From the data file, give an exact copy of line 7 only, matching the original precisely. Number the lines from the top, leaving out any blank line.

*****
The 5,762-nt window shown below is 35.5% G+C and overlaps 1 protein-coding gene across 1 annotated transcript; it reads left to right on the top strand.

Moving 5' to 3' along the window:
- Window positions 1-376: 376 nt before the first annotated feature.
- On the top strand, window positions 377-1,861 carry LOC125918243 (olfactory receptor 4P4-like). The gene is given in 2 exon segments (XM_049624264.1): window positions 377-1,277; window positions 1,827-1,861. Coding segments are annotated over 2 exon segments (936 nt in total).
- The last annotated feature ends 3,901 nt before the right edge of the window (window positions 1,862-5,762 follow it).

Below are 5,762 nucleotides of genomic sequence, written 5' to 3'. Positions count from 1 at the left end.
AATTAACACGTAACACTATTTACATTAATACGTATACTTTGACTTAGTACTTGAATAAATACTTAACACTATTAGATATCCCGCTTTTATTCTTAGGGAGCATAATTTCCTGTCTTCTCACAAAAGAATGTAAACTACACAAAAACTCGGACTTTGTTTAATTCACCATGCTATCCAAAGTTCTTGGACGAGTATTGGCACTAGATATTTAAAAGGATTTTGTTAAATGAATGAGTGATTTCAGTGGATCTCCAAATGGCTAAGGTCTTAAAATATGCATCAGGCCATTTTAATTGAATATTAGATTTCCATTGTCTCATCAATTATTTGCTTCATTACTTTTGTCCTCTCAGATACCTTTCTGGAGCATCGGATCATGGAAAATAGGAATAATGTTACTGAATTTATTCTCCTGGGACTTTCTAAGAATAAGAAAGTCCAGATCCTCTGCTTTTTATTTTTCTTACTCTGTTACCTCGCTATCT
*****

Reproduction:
AATTAACACGTAACACTATTTACATTAATACGTATACTTTGACTTAGTACTTGAATAAATACTTAACACTATTAGATATCCCGCTTTTATTCTTAGGGAGCATAATTTCCTGTCTTCTCACAAAAGAATGTAAACTACACAAAAACTCGGACTTTGTTTAATTCACCATGCTATCCAAAGTTCTTGGACGAGTATTGGCACTAGATATTTAAAAGGATTTTGTTAAATGAATGAGTGATTTCAGTGGATCTCCAAATGGCTAAGGTCTTAAAATATGCATCAGGCCATTTTAATTGAATATTAGATTTCCATTGTCTCATCAATTATTTGCTTCATTACTTTTGTCCTCTCAGATACCTTTCTGGAGCATCGGATCATGGAAAATAGGAATAATGTTACTGAATTTATTCTCCTGGGACTTTCTAAGAATAAGAAAGTCCAGATCCTCTGCTTTTTATTTTTCTTACTCTGTTACCTCGCTATCT